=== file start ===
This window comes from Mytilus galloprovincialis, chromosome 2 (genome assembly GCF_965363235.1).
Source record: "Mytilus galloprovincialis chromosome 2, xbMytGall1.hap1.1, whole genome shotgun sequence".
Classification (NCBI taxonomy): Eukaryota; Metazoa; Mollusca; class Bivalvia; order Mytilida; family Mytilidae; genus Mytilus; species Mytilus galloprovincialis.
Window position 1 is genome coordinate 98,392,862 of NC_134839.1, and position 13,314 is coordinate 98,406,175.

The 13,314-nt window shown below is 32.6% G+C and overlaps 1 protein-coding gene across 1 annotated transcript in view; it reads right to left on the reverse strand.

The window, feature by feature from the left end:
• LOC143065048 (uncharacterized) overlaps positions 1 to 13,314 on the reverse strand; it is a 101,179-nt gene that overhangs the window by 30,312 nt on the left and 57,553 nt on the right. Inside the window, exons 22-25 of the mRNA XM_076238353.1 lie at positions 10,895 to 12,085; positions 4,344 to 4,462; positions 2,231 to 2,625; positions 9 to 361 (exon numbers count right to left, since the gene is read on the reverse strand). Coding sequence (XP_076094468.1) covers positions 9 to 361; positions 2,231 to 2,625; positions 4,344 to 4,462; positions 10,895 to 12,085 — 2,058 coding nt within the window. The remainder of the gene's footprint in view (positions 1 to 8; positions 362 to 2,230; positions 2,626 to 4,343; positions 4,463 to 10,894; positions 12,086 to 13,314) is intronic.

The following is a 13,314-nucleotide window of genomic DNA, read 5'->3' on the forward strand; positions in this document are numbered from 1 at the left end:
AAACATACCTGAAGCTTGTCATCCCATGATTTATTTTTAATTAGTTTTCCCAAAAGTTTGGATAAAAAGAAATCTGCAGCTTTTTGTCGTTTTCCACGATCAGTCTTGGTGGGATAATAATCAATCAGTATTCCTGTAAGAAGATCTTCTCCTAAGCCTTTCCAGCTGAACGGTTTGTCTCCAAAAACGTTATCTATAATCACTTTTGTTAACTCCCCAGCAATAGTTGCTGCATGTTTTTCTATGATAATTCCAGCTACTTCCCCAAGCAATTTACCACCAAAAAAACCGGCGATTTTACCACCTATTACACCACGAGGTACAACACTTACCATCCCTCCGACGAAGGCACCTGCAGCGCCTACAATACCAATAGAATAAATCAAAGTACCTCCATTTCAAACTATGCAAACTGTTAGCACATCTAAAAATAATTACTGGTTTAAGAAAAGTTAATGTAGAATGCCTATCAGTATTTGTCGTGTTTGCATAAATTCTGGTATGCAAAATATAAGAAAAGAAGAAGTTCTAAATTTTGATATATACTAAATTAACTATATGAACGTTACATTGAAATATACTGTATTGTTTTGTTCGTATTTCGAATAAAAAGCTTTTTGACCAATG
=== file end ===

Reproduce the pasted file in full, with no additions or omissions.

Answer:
This window comes from Mytilus galloprovincialis, chromosome 2 (genome assembly GCF_965363235.1).
Source record: "Mytilus galloprovincialis chromosome 2, xbMytGall1.hap1.1, whole genome shotgun sequence".
Classification (NCBI taxonomy): Eukaryota; Metazoa; Mollusca; class Bivalvia; order Mytilida; family Mytilidae; genus Mytilus; species Mytilus galloprovincialis.
Window position 1 is genome coordinate 98,392,862 of NC_134839.1, and position 13,314 is coordinate 98,406,175.

The 13,314-nt window shown below is 32.6% G+C and overlaps 1 protein-coding gene across 1 annotated transcript in view; it reads right to left on the reverse strand.

The window, feature by feature from the left end:
• LOC143065048 (uncharacterized) overlaps positions 1 to 13,314 on the reverse strand; it is a 101,179-nt gene that overhangs the window by 30,312 nt on the left and 57,553 nt on the right. Inside the window, exons 22-25 of the mRNA XM_076238353.1 lie at positions 10,895 to 12,085; positions 4,344 to 4,462; positions 2,231 to 2,625; positions 9 to 361 (exon numbers count right to left, since the gene is read on the reverse strand). Coding sequence (XP_076094468.1) covers positions 9 to 361; positions 2,231 to 2,625; positions 4,344 to 4,462; positions 10,895 to 12,085 — 2,058 coding nt within the window. The remainder of the gene's footprint in view (positions 1 to 8; positions 362 to 2,230; positions 2,626 to 4,343; positions 4,463 to 10,894; positions 12,086 to 13,314) is intronic.

The following is a 13,314-nucleotide window of genomic DNA, read 5'->3' on the forward strand; positions in this document are numbered from 1 at the left end:
AAACATACCTGAAGCTTGTCATCCCATGATTTATTTTTAATTAGTTTTCCCAAAAGTTTGGATAAAAAGAAATCTGCAGCTTTTTGTCGTTTTCCACGATCAGTCTTGGTGGGATAATAATCAATCAGTATTCCTGTAAGAAGATCTTCTCCTAAGCCTTTCCAGCTGAACGGTTTGTCTCCAAAAACGTTATCTATAATCACTTTTGTTAACTCCCCAGCAATAGTTGCTGCATGTTTTTCTATGATAATTCCAGCTACTTCCCCAAGCAATTTACCACCAAAAAAACCGGCGATTTTACCACCTATTACACCACGAGGTACAACACTTACCATCCCTCCGACGAAGGCACCTGCAGCGCCTACAATACCAATAGAATAAATCAAAGTACCTCCATTTCAAACTATGCAAACTGTTAGCACATCTAAAAATAATTACTGGTTTAAGAAAAGTTAATGTAGAATGCCTATCAGTATTTGTCGTGTTTGCATAAATTCTGGTATGCAAAATATAAGAAAAGAAGAAGTTCTAAATTTTGATATATACTAAATTAACTATATGAACGTTACATTGAAATATACTGTATTGTTTTGTTCGTATTTCGAATAAAAAGCTTTTTGACCAATG